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BlueRaiderFan
01-08-2009, 08:05 PM
Did a little reading and it seems as if the adult stage of the zebra is just a zebra with some white biot wings and grizzly hackle. Do any of you guys have any info on the various adult stages and what their wet flies would be. For example, what is the larval (pupa etc) version of an Elk Hair Caddis? Or a Royal Wulf? Etc...Any help would be appreciated.

Tarheelflyfishing
01-08-2009, 09:33 PM
Really? I didn't know there was a dry zebra.... Royal Wulffs are attractors...they're not meant to represent a specific insect...really just gaudy and flashy to get the trout's attention. Hey man, checked out your blog...awesome stuff!!:biggrin::biggrin:

BlueRaiderFan
01-08-2009, 10:42 PM
Tarheel,

Thanks. I've been trying to fly fish and tie my own flies for about a year or so, but don't have an incredible amount of time to do it. I've found some info on the internet about adult zebras and some people tie them. From what I've read so far, most flies, if not all, that are involved in fly fishing are may flies. I'm just getting into all of the emtomology stuff and would like to be able to match the wet with the dry when I tie a dropper.

troutslayer3393
01-08-2009, 10:47 PM
This website has helped me a lot on tying different stages of flys. It has a lot of variates of flys and their stages.

Hope it Helps, Lee



http://www.flyfishingconnection.com/patterns/

Tarheelflyfishing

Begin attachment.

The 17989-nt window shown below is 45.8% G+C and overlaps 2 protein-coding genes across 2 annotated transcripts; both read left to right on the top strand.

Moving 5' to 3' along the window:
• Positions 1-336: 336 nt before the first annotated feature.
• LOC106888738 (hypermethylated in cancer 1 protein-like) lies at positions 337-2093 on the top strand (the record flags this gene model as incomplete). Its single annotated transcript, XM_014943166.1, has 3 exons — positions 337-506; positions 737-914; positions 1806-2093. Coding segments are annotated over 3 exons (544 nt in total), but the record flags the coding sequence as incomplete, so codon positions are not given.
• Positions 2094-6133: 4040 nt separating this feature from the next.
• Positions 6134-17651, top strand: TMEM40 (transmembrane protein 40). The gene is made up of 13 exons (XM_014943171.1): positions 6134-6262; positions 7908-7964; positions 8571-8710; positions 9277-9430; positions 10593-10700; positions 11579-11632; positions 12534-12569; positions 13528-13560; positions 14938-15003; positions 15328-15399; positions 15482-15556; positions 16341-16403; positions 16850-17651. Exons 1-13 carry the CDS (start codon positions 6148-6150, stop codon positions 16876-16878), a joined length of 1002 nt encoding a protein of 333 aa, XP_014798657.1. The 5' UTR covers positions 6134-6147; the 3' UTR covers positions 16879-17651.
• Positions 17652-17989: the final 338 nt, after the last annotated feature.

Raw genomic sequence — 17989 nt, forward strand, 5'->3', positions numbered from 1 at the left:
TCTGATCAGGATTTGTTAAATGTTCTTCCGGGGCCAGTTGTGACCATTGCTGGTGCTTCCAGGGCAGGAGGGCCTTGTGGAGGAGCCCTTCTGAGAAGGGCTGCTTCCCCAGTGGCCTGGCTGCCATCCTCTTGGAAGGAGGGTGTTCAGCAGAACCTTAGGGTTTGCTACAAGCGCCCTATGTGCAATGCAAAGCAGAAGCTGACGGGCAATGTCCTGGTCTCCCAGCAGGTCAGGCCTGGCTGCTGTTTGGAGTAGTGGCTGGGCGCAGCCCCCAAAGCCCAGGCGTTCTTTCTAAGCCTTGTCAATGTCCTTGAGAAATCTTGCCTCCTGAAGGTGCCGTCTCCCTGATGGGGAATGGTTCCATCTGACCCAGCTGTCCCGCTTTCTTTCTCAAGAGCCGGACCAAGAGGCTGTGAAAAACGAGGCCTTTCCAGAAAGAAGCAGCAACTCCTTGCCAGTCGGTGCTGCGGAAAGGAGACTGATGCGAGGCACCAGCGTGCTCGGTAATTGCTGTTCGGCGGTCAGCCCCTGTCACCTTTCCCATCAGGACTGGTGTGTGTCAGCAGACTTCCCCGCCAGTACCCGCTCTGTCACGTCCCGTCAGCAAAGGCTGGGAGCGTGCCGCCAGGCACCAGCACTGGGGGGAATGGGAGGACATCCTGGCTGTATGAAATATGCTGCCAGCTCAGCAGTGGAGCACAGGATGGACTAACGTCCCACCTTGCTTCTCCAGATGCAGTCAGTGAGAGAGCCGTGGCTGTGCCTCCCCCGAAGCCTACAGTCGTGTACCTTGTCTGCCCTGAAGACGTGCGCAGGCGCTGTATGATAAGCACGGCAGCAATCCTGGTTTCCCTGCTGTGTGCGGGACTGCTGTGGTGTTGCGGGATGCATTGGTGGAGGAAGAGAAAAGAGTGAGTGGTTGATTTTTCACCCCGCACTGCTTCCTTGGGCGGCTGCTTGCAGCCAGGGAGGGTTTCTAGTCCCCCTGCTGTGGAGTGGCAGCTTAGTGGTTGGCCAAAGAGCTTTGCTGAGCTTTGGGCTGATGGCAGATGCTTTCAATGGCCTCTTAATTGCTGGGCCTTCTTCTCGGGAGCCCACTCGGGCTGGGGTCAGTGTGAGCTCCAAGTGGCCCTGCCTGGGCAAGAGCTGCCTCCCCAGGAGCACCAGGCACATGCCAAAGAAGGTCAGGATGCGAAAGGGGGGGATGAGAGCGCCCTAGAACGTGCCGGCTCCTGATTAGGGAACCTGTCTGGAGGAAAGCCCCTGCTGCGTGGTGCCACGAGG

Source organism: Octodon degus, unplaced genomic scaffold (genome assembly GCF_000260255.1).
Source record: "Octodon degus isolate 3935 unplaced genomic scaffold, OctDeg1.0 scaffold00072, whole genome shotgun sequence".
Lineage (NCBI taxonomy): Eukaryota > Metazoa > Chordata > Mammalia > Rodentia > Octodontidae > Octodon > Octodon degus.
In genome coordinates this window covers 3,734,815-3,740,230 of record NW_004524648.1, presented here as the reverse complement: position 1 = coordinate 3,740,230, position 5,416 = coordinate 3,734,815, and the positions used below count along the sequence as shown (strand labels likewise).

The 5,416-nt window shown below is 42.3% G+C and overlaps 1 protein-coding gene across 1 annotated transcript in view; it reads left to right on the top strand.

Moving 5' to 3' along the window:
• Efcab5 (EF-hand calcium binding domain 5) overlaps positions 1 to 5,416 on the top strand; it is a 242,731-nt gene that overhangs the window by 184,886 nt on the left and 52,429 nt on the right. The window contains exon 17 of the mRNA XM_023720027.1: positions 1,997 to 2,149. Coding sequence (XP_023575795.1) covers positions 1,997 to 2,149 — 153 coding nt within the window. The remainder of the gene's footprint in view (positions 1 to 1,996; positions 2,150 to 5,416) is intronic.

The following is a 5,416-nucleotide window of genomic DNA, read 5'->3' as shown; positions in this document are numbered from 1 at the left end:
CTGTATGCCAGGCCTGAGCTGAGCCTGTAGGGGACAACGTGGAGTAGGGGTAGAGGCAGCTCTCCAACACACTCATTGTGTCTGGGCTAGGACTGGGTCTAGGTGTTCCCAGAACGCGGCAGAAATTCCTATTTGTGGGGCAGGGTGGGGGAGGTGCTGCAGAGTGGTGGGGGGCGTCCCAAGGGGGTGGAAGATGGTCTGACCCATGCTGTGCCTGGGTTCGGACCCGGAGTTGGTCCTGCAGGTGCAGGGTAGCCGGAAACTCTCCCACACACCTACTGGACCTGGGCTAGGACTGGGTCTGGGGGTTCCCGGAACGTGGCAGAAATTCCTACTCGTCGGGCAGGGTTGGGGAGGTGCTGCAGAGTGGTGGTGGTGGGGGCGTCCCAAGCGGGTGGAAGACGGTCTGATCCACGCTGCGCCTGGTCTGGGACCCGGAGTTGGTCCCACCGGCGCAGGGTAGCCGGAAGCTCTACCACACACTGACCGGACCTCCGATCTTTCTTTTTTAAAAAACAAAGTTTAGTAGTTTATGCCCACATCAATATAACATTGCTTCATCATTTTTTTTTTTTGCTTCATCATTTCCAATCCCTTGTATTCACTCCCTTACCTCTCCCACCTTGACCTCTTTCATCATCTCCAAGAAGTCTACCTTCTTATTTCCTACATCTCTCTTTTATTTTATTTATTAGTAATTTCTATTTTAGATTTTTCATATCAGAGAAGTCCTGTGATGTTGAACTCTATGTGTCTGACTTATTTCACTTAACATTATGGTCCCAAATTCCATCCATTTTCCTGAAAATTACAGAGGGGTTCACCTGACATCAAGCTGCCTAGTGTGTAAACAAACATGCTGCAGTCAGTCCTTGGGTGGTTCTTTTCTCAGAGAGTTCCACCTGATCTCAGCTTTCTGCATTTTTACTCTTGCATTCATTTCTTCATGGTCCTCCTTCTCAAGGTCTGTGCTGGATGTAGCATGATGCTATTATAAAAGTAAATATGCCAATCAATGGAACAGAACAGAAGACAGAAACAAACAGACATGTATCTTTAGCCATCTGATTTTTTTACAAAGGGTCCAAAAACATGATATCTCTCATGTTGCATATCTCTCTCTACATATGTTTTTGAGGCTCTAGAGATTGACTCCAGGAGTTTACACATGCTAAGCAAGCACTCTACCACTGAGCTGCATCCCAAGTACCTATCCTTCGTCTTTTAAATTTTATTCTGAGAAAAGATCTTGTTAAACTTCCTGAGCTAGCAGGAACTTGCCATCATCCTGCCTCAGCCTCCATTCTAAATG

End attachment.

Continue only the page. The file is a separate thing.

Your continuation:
01-08-2009, 11:26 PM
Blue Raider,
I hear ya, sometimes it's confusing and hard to learn the entomology (especially the scientific names.) You'll get better at it, trust me. The more your on the river, the more you'll learn. Next time your out on the stream, grab a few bugs out of the air and put them in a small container. Look in a book and match them up...The best way to remember the mayflies is simply remembering the color of the may. Blue Wing Olives (BWO's) are olive to dark green. Light Cahill's are cream. Isonychia mays are gray (Isonchias are imitated by the famed Adams dry). Check out http://www.westfly.com/entomology/entomology.shtml. GREAT site for entomology and learning the aquatic insects. Another idea is to take an entomology class, which usually is on a river catching and identifying "trout cuisine".

ChemEAngler
01-09-2009, 12:16 AM
BRF,

I second Tarheel's suggestion, an entomology class would benefit you greatly. If you don't want to spend the money on the class, try the Westfly site the Tarheel also posted.

flyman
01-09-2009, 12:19 AM
I think a good place for anyone to start understanding the basic aquatic entomology of our mountain streams is to be able to identify what I consider the 4 basic groups of aquatic insects found in our streams. They are mayflies, caddis flies, stoneflies, and midges. Now there are many others, but I think just knowing these is a good starting point. Take a look at this link. It has some of the best basic aquatic entomology I've seen. It goes thru the 4 basic groups and their different life cycles.

http://www.sethgreentu.org/entomology/entohome.html (http://www.sethgreentu.org/entomology/entohome.html)

There are really many different imitations for all of them and their different life cycles. For example do a search for caddis pupa, midge pupa, or mayfly nymph and see how many results you get.

BlueRaiderFan
01-09-2009, 12:50 AM
Thanks guys...That's one of the classes I wish I had taken in college but didn't...I can tell you a lot about reptiles, mammals, amphibians, even parasites etc, but ask me a question about and insect and I'm am lost! I think I may see if I can take that class at night at MT. May be a little more expensive, but they go into a lot of depth and apparently I'm in need of instruction!:biggrin:

chip
01-16-2009, 11:29 PM
Little river outfitters has a really good aquatic entomology class . I took it a few years ago and really enjoyed it. you get on the stream and collect insects and learn the patterns that are used to imitate them.
Chip

BlueRaiderFan
01-17-2009, 12:50 AM
Thanks Chip. I live awfully far from LRO, but you never know.